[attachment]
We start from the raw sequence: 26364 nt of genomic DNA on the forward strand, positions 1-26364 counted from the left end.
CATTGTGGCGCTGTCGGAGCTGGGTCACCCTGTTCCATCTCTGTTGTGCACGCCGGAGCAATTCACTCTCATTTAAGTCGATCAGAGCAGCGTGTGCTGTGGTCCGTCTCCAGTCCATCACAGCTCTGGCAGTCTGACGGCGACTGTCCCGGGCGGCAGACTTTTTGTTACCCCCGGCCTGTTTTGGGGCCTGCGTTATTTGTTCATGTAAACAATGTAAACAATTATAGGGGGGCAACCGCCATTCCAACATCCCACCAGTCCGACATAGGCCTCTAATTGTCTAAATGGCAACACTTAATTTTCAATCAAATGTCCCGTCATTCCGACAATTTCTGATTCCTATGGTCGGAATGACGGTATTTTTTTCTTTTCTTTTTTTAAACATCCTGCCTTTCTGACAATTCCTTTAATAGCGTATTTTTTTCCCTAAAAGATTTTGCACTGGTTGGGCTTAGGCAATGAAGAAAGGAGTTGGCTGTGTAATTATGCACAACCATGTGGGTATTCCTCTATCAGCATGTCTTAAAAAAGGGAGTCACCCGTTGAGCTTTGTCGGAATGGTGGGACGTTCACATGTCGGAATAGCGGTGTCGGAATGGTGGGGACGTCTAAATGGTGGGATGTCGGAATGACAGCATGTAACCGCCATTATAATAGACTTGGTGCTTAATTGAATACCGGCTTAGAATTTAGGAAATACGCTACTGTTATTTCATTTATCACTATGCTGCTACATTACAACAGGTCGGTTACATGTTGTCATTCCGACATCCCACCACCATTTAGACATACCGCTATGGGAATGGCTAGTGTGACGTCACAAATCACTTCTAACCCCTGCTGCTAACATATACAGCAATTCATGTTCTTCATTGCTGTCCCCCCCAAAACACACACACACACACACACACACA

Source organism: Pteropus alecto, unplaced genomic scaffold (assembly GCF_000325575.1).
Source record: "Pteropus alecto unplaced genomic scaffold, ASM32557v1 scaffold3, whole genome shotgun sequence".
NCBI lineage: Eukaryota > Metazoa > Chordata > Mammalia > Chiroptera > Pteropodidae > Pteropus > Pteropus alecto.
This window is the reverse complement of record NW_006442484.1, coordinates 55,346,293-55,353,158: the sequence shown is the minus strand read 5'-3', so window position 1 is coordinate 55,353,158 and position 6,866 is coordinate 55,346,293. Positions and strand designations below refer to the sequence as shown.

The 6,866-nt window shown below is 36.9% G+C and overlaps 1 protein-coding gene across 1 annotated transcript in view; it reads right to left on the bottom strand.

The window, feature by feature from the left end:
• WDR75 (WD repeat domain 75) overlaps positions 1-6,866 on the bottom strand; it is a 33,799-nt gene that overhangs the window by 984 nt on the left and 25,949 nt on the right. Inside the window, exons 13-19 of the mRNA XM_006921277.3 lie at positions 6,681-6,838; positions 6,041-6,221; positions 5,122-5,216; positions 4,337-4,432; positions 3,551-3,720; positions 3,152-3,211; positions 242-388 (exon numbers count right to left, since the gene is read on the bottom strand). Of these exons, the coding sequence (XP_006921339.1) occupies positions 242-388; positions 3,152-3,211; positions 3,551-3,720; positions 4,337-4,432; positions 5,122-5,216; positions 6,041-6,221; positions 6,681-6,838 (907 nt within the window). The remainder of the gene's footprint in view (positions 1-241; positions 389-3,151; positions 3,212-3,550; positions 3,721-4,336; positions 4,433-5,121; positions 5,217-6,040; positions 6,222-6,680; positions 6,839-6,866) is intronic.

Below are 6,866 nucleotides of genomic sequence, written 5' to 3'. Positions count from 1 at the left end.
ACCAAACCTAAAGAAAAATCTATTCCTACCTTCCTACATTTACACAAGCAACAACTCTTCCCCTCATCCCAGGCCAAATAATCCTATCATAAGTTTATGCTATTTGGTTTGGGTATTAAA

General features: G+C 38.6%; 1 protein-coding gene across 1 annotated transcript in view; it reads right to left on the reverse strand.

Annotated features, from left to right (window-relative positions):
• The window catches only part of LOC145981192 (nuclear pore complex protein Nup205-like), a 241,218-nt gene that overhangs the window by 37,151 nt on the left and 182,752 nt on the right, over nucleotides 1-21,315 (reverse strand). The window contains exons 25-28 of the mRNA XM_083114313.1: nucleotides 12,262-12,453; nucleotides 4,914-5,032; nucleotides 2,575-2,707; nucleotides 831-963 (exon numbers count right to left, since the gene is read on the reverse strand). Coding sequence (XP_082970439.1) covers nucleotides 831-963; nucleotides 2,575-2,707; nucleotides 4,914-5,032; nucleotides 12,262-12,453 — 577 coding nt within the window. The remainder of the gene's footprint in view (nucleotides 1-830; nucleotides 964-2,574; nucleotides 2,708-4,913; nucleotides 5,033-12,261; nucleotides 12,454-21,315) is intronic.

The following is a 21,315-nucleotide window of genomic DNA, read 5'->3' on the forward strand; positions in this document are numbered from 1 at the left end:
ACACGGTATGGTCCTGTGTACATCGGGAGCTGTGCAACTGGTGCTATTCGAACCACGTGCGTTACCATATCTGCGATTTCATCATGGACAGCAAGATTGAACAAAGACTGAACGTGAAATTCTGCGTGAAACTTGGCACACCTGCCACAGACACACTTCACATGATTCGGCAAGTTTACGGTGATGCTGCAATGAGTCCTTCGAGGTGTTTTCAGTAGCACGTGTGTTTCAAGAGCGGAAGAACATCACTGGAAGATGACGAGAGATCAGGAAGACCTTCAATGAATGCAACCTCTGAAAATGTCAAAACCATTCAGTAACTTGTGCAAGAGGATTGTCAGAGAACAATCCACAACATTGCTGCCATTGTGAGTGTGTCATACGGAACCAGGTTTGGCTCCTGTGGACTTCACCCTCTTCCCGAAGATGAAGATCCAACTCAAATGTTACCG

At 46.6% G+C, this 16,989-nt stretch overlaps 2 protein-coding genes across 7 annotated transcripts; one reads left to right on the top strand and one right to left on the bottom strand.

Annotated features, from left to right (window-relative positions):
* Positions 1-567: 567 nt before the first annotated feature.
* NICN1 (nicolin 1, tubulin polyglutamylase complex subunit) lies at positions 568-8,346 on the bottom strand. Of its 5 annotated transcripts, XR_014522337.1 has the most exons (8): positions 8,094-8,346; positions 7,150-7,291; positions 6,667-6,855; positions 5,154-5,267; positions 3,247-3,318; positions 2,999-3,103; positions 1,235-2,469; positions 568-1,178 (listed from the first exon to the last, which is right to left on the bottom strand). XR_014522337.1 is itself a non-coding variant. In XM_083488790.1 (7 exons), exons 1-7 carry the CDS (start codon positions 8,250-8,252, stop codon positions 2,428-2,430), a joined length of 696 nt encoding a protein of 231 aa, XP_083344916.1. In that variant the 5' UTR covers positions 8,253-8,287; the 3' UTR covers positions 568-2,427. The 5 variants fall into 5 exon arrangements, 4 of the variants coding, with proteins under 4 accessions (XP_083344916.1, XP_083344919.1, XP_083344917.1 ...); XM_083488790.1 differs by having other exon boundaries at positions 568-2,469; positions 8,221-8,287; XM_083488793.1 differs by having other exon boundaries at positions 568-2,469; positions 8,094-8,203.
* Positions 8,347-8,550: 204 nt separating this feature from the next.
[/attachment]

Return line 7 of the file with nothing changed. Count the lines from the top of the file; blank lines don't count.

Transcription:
The 6,866-nt window shown below is 36.9% G+C and overlaps 1 protein-coding gene across 1 annotated transcript in view; it reads right to left on the bottom strand.